Size matters: Technology encourages student interaction in large classes

Bigger isn’t always better.

Because student-instructor interaction is difficult in large general-education courses, some classes this semester are using remote control technology to increase student participation.

“I wanted some mechanism to engage the students in the class because there’s 170 people in there,” Thunder Jalili, assistant professor of nutrition, said.

Every student is supposed to purchase a remote control pad for $6.50 plus an installation fee. The pads allow students to answer quiz or in-class questions from their seats without worrying about others hearing them.

“I can ask a question and I immediately know if they’re following along or completely confused,” Jalili said.

Because only Jalili and one biology class are trying the new technology, getting enough of the pads and getting them all registered with the system is still problematic, he said. Although the new technology is catching on slowly, both students and instructors recognize the need for change.

“Its harder to pay attention because there are so many people talking to each other,” Katie Newbold, an undeclared freshman, said about one of her classes.

Robyn Grant, a freshman planning on majoring in education, said speaking out in her large Math 1010 class can be intimidating. Instructors have their own complaints.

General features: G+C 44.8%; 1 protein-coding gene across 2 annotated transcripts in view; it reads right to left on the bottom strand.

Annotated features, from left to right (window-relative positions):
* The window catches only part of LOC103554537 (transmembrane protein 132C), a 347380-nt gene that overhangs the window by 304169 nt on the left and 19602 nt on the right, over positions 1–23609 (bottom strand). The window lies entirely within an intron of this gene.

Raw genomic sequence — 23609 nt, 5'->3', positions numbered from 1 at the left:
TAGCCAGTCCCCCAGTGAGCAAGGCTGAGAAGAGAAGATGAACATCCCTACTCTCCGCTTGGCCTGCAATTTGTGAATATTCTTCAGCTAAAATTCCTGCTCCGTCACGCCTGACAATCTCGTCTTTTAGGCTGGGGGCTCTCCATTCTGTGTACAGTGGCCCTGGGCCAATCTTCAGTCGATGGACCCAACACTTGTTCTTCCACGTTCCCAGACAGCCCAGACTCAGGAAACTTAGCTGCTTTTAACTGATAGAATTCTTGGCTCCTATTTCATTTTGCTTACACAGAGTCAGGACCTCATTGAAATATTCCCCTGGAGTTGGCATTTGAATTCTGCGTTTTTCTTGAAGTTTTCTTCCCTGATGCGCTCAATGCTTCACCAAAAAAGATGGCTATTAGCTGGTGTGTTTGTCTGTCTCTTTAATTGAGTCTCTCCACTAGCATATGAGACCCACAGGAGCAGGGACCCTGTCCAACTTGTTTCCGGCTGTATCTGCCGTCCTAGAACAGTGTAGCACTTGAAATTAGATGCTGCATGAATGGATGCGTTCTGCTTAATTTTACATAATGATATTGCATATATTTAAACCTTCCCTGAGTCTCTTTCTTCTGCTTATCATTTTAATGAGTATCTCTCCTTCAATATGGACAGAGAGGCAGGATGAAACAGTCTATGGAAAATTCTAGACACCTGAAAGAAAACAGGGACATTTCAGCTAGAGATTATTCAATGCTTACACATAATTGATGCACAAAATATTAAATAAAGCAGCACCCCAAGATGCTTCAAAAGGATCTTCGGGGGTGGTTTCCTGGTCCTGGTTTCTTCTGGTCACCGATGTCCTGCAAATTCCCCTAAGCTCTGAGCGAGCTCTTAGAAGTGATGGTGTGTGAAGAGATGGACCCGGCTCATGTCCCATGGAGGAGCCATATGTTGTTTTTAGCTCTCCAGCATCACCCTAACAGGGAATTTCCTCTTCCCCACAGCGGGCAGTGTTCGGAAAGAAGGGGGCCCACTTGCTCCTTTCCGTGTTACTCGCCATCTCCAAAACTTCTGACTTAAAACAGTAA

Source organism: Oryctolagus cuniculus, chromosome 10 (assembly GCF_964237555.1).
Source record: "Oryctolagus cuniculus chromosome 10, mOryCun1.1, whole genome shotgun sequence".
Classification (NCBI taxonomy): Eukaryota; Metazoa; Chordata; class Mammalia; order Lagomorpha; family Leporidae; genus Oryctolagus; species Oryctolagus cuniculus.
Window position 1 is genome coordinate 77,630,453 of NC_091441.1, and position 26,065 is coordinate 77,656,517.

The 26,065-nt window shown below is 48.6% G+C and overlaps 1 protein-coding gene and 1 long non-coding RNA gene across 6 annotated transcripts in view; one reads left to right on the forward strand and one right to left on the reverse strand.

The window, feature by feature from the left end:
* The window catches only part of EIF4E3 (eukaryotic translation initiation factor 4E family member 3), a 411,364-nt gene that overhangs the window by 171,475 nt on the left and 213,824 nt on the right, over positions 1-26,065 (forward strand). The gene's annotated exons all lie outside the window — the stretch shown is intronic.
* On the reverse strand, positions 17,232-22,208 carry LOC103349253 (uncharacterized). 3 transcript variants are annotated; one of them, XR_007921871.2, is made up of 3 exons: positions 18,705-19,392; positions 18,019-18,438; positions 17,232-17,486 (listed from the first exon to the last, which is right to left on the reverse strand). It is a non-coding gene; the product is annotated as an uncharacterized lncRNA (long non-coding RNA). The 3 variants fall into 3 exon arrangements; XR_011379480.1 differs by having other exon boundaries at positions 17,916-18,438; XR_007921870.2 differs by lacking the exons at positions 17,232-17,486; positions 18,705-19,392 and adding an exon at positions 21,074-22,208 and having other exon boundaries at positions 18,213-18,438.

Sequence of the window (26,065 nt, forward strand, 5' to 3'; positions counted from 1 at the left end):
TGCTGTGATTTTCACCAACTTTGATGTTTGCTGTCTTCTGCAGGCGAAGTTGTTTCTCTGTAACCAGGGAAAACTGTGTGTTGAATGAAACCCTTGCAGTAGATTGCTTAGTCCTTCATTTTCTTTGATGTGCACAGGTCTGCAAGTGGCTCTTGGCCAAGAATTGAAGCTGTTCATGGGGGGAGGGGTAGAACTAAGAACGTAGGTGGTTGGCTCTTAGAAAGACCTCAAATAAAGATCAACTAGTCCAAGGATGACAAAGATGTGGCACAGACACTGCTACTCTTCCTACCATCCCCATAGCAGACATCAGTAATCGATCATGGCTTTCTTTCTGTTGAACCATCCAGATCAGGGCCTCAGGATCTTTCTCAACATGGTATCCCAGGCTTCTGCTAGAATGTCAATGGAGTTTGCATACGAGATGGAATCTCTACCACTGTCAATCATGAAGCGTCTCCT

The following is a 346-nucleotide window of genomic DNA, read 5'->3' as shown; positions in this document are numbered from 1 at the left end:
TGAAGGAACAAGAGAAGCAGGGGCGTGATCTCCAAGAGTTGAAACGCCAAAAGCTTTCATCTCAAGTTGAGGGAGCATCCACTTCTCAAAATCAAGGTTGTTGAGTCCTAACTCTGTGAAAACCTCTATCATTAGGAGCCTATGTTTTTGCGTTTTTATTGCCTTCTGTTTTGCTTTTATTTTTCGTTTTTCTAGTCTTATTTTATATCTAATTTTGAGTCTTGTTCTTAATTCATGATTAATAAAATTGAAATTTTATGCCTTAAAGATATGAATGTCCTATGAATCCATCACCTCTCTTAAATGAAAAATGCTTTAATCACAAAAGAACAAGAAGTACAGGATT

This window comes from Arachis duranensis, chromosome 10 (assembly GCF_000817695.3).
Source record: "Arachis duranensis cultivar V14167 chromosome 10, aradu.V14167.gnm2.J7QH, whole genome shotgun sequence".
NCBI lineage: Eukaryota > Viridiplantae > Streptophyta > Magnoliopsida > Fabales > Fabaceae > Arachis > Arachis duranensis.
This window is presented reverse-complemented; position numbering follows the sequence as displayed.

“If you have 200 students in a class, you don’t have time to talk to every student,” said Margaret Toscano, assistant professor of classical languages.

E-mail is often the best way for students and their instructors to stay in contact. Toscano said she loves it when her students e-mail her.

“It shows that students are interested in the class. I like the feeling that they’re taking the initiative,” she said.

But all of this assumes students can contact their instructor. Although every instructor is required to keep office hours, some can be out of touch outside those times.

“When you try to talk to the teacher, it’s really hard because there is only two days when you can contact them, and they’re not convenient times,” Becky Jensen, an undeclared freshman, said.

A book titled “The Importance of Class Size,” by Stephen J. Pemberton, offers suggestions for getting the most out of large classes.

It recommends never skipping class thinking the professor won’t notice you because it will be more harmful in the end.

The book also points out that a student’s ability to adjust to large classrooms depends on their particular learning style.

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